Produced by Keaton Heinrichs,
Akiva Nemetsky, Jake White
Written and Directed by
Ariel Gardner and Alex Kavutskiy
Starring Chase Fein, Nichole Bagby,
Kate Freund, Audrey Whitby, Curt Neill,
Aaron Kee, Anna Seregina, Graham Clarke
Nathan Graham Smith, DeMorge Brown
On the Rocks, the debut feature by first-timers Alex Kavutskiy & Ariel Gardner, is the story of recovering alcoholic Dallas (Chase Fein) and his exceedingly needy wife Karen (Nichole Bagby).
After his father dies, Dallas moves himself and a reluctant Karen into his childhood home, ready to start the next chapter of their lives. But with every step Dallas takes toward stability and growth, Karen’s immaturity, her insane family’s intrusion, and the demands of his own work life undercut his progress.
In fact, every hiccup in his life seems to escalate into a massive crisis, taking him on a crazy roller coaster ride of emotions and reactions.
The best way I can think of to summarize what watching On the Rocks is like is this: You know when you’re driving down the freeway and there’s a big accident up ahead… and you know it’s not ideal to slow down and see what’s going on but you do anyway? And you even find yourself looking in your rearview mirror after you pass it? That accident was pretty terrible and it sort of stays with you for the rest of the day…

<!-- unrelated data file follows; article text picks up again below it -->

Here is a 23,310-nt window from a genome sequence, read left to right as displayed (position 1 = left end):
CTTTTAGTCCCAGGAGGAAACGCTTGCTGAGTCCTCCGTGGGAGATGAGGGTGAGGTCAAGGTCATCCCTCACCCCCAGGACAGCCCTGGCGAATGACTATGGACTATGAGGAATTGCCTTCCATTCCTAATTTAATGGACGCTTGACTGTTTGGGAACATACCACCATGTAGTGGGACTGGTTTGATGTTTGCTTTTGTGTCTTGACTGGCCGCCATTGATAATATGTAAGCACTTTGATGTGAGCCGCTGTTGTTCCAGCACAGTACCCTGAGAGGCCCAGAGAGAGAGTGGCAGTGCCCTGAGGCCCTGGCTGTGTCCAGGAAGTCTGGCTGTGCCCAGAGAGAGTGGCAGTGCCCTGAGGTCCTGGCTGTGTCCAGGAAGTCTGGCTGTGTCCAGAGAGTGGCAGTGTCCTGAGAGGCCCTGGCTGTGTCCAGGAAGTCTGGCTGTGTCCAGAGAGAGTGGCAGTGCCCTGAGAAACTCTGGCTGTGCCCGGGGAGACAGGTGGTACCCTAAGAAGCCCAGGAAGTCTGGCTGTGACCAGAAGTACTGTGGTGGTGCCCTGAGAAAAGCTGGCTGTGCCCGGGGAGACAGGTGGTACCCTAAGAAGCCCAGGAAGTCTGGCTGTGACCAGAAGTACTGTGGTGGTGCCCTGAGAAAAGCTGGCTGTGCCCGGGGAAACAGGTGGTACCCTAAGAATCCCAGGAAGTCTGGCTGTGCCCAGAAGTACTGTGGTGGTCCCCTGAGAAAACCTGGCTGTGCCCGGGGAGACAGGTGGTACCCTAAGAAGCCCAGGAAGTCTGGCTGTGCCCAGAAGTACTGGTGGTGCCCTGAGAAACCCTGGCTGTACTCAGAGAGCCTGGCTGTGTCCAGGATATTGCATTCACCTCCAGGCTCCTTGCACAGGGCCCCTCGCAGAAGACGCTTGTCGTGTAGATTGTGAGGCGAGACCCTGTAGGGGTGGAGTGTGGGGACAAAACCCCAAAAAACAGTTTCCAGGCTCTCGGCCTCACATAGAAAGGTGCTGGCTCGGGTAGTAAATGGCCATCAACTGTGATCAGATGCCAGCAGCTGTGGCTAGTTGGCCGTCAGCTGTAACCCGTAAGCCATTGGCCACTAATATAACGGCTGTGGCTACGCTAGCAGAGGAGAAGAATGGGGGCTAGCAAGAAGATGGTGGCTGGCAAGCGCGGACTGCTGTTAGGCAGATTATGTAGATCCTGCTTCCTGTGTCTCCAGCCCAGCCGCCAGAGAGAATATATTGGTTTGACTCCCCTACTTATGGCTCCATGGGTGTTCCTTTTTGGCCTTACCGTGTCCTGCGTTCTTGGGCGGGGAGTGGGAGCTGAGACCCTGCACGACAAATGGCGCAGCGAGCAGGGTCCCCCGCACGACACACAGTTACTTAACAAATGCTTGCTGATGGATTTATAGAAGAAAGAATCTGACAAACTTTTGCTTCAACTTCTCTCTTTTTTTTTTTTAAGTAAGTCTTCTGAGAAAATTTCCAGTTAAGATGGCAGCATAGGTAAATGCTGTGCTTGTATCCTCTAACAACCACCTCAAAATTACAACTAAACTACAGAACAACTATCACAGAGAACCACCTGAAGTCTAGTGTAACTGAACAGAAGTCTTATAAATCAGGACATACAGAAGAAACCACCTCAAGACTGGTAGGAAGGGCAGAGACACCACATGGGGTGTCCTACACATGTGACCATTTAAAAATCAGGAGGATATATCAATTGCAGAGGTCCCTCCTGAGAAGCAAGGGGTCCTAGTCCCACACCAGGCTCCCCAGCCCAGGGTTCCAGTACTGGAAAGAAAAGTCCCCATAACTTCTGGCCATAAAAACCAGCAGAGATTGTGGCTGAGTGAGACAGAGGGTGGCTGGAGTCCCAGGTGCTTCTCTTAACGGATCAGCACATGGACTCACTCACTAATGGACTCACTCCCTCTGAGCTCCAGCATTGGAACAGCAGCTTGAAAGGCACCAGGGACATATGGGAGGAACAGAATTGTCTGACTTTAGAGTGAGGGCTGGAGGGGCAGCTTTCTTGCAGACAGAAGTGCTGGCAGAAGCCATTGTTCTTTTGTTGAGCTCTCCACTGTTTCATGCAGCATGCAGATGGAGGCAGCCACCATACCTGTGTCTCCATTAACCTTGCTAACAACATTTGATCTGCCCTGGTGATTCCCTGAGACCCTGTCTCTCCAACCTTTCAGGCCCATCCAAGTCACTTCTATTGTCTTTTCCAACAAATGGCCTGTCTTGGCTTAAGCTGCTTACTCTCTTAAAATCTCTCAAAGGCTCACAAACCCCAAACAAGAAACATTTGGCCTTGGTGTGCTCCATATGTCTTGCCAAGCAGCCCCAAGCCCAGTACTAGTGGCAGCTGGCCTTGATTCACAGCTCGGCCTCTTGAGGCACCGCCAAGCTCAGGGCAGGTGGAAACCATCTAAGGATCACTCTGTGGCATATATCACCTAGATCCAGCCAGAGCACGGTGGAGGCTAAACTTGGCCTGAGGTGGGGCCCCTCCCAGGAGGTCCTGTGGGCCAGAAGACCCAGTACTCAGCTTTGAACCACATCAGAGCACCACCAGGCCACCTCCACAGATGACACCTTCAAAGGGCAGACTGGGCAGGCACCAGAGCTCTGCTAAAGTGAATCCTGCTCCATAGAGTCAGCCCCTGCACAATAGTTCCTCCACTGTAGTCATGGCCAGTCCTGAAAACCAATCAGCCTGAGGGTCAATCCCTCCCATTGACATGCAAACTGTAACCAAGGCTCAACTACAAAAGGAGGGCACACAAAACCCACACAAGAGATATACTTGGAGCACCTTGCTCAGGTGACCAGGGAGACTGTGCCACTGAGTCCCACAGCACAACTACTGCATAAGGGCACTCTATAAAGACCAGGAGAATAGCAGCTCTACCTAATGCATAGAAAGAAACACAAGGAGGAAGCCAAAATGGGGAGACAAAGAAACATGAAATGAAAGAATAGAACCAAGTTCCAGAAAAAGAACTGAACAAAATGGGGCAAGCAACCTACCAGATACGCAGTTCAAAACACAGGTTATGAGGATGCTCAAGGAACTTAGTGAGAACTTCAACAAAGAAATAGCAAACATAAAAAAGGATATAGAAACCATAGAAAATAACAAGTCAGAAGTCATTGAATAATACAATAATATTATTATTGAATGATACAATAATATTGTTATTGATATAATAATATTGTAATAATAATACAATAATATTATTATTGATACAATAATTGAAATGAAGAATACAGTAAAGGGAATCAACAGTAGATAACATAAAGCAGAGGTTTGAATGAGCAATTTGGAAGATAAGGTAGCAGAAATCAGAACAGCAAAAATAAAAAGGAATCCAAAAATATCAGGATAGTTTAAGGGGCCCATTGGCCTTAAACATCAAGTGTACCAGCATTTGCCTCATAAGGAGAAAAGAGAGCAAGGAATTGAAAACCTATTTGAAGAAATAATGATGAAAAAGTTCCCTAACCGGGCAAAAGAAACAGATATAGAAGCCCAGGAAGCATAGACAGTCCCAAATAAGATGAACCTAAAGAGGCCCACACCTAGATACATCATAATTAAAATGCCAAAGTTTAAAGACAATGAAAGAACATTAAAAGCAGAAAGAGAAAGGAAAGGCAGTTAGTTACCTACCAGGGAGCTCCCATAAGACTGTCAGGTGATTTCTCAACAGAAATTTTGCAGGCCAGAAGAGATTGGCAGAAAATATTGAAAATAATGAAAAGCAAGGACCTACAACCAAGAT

The characters portrayed in On the Rocks are the worst people ever and watching them essentially trip and fall through their lives in the 90 minutes of this film is excruciating but also, you just can’t stop watching.
Karen is especially awful and brings new meaning to the descriptor “self-centered” managing to make everything happening to Dallas about her, including his father’s death. And even in the moments when Dallas gives in to her ego, she finds a way to skip over gratitude and throw it back in his face like a big, streaming pile of garbage. She has two sisters that are almost as terrible but at least she has them because it doesn’t seem likely that Karen has a lot of friends….
Throughout the film you pray for Dallas’ sweet release – and maybe for a truck to run Karen over. In truth, the best worst part of this movie is it’s truth; that we all know people like this. That we all have that person in our life we cannot get away from.